In a series of 3 earlier posts, I shared some books that I’ve found useful on the topics of community management, online interactions, and leadership and team culture. In this new instalment of the series I add five books that I’ve found useful when thinking about how we create healthy teams where trust and learning together are at the centre of our interactions.
1. “Dare to Lead” – Brené Brown
If you’re already familiar with Brené Brown’s work you’ll know how much she’s done already to bring discussions about shame, resilience and belonging to the fore. It’s no surprises then that the next step on her research (and book) journey is to apply those themes to the topic of leadership. She focuses here on how we can create workplaces that are emotionally safe and welcoming while allowing us to work through and learn from challenging situations.
I particular appreciated the table of armoured versus daring leadership. It compares our sometimes habitual behaviours such as cynicism or numbing (where we fiddle constantly with our phones, go to nightly happy hours or some other tactic to avoid uncomfortable feelings) to the daring versions – being hopeful or sitting with discomfort to see what it might show us.
I did not find this an easy read – it definitely challenges the reader to work on themselves. Yet it provides very vivid perspectives about how taking responsibility for our emotions can lead to more fulfilling, collaborative relationships at work.
Recently, I’ve been exploring “Digital Habitats” by Wenger, White and Smith, which talks about the role of technology stewards in selecting, implementing and encouraging adoption of online tools and community platforms. Tech stewards sound like a very specific type of community manager.
The book has lots of practical advice about the use of technology by communities of practice. While the overall menu of different tools and features that are available to a community may be large, typically members will not need them all because their community will be focused on only a few activities. The authors call these different types of group needs “orientations” and list out nine of them.
Next week I’m taking part in a panel discussion about the role of trust in communities at the Community Roundtable’s annual CRConnect event. Ahead of that I wanted to share a few reflections about trust.
Trust and vulnerability come hand in hand
Trust is ultimately about a willingness to make our vulnerability visible to another – and to believe that they won’t take that show of vulnerability and abuse it to hurt us. Vulnerability can take many forms from revealing a secret fear to a friend, to sharing key insights with a collaborator or admitting to a supervisor that we need more support.
The moment at which we take the plunge and share our vulnerability is always transitional – the next steps for the relationship hang in the balance until we receive a response from the person we’re sharing with. If our revelation is met with reassurance, care, and appropriate respect then we’re likely to share again and the relationship will continue to develop. Break the boundaries of the tentative formation of a safe space and the relationship may be damaged temporarily or permanently, depending on the scale of the breach.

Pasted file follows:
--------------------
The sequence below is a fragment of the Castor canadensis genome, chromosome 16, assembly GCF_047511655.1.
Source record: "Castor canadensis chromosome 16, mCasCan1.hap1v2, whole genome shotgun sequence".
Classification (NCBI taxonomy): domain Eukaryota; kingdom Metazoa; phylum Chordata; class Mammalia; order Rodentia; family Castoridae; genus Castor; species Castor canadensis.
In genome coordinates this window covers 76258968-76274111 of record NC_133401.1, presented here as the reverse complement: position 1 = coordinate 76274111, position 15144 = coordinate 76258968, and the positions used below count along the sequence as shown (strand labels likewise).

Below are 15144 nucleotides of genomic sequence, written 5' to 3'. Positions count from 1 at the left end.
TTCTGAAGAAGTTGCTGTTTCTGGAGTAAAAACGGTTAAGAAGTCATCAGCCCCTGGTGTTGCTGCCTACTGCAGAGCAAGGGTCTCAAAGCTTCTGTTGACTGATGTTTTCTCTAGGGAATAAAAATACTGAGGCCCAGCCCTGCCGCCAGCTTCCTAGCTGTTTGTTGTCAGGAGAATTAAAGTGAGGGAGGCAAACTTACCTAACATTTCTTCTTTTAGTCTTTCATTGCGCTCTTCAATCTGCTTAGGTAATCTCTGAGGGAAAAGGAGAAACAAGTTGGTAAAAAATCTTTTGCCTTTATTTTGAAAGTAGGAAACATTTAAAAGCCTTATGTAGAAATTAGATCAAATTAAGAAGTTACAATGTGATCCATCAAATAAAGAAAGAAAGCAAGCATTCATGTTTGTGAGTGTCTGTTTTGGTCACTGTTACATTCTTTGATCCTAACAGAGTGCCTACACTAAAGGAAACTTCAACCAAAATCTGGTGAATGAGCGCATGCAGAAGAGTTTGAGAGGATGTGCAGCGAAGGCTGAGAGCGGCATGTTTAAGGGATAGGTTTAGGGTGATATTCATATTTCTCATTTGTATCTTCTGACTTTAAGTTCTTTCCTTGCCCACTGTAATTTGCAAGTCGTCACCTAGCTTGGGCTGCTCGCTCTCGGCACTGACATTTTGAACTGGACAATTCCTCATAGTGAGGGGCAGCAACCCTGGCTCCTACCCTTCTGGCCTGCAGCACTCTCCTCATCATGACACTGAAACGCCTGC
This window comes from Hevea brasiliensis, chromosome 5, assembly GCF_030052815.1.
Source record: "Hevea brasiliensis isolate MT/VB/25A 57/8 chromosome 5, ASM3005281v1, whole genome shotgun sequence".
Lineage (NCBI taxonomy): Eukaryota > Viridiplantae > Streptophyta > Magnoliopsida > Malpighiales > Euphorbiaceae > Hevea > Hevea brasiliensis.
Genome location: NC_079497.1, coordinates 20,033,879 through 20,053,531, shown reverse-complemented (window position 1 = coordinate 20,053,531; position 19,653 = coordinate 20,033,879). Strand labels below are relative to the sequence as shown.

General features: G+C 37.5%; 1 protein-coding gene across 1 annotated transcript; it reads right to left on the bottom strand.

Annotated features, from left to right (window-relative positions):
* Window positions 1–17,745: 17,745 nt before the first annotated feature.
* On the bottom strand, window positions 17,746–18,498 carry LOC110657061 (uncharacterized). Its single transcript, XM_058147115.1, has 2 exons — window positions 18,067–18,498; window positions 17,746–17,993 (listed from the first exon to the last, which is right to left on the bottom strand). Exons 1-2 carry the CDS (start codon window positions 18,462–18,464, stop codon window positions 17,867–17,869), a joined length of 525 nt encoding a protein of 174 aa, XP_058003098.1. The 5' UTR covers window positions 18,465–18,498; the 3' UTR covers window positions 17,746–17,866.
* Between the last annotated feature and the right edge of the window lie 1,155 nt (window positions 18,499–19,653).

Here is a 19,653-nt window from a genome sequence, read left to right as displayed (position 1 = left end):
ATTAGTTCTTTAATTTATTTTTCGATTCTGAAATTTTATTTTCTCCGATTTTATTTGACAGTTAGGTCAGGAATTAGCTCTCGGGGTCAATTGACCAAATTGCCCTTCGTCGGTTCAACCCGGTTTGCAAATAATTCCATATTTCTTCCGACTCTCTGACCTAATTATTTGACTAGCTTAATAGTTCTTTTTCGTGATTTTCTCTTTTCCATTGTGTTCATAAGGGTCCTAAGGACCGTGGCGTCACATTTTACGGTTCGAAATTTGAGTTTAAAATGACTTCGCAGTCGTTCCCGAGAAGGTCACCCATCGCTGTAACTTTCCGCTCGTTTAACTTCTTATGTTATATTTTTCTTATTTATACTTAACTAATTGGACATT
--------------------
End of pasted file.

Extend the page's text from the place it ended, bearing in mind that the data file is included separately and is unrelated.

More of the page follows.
This year I’m participating in an asynchronous, online book club in a private Facebook group. In this post I’m going to capture some of the logistics of how it’s working so far and some reflections on what it’s like to participate from the perspective of a community manager who’s not running the group.
One degree of separation – setting up the group
The book club was the idea of a friend who set up a private Facebook group and then posted that she was willing to invite any of her Facebook friends who were interested in taking part. So the members all know her but not necessarily anyone else in the group. We’ve a total of 18 members overall, of which 7 of us participate most months and maybe 7 have not yet joined the conversations.
In a series of 3 posts, I’m sharing some books that I’ve found useful on the topics of community management, online interactions, and leadership and team culture. In this post, I recommend 5 books that discuss community management and working effectively with groups.
1. “The art of community” by Jono Bacon
This was the book that years ago helped me to realise that I was a community manager. Jono Bacon describes what a community manager does – including the importance of good communication practices, selecting the right tools, and balancing being a member of the community while often negotiating your role as an employee representing an organization. If you’re wondering whether you’re a community manager, or are brand new to the role, this is a good place to start.
The original version of this post first appeared on the Trellis blog.
A couple of weeks ago, I attended the Science of Team Science (SciTS) conference in Clearwater Beach, Florida where I took part in a couple of sessions, and moderated a third. Here I’m going to share some reflections from the first session which focused on collaborative technologies for academic collaborations.
Illustration from Think Quarterly by Matt Taylor
The uses of collaborative tools
The first activity that we used to open the session involved gathering the names of current online tools and grouping them into 5 broad categories. The categories, suggested by workshop co-organiser Ryan Watkins, covered different reasons for using online tools. I’ve listed each below, with my interpretation added alongside:
- Project management and communications – tools that allow users to organize and communicate with one another about their group-based work.
- Sense-making – tools that enable discussion and idea sharing that leads to participants forming or refining their knowledge and beliefs about topics.